A Dangerous Precedent

Rather than asking for legislative action through Congress, the FBI is proposing an unprecedented use of the All Writs Act of 1789 to justify an expansion of its authority.

The government would have us remove security features and add new capabilities to the operating system, allowing a passcode to be input electronically. This would make it easier to unlock an iPhone by “brute force,” trying thousands or millions of combinations with the speed of a modern computer.

The implications of the government’s demands are chilling. If the government can use the All Writs Act to make it easier to unlock your iPhone, it would have the power to reach into anyone’s device to capture their data. The government could extend this breach of privacy and demand that Apple build surveillance software to intercept your messages, access your health records or financial data, track your location, or even access your phone’s microphone or camera without your knowledge.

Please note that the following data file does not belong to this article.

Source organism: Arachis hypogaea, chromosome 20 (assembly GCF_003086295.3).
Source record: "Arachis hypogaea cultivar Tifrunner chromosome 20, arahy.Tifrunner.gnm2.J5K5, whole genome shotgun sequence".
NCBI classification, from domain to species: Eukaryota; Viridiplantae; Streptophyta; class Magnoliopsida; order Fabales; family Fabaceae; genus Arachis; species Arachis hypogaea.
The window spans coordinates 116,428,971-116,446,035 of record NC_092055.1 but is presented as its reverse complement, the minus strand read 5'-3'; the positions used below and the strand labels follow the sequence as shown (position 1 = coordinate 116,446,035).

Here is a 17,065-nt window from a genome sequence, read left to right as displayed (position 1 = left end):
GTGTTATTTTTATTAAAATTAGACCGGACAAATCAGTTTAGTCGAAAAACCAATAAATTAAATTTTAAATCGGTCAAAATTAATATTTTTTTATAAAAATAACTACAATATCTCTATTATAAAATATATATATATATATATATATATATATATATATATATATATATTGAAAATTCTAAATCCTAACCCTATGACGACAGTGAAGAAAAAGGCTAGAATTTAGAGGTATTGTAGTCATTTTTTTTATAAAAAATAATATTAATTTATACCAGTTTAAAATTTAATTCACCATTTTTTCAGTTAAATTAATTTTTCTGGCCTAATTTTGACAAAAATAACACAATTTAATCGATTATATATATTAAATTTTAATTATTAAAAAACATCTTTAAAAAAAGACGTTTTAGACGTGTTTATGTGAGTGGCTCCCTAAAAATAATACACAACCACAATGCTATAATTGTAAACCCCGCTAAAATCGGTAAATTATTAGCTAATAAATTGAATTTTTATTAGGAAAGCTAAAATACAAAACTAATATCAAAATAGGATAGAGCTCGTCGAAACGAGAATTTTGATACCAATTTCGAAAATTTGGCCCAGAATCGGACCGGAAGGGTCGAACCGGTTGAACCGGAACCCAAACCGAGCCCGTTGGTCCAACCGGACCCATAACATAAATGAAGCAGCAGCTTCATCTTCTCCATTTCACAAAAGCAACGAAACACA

Opposing this order is not something we take lightly. We feel we must speak up in the face of what we see as an overreach by the U.S. government.

We are challenging the FBI’s demands with the deepest respect for American democracy and a love of our country. We believe it would be in the best interest of everyone to step back and consider the implications.

While we believe the FBI’s intentions are good, it would be wrong for the government to force us to build a backdoor into our products. And ultimately, we fear that this demand would undermine the very freedoms and liberty our government is meant to protect.

Tim Cook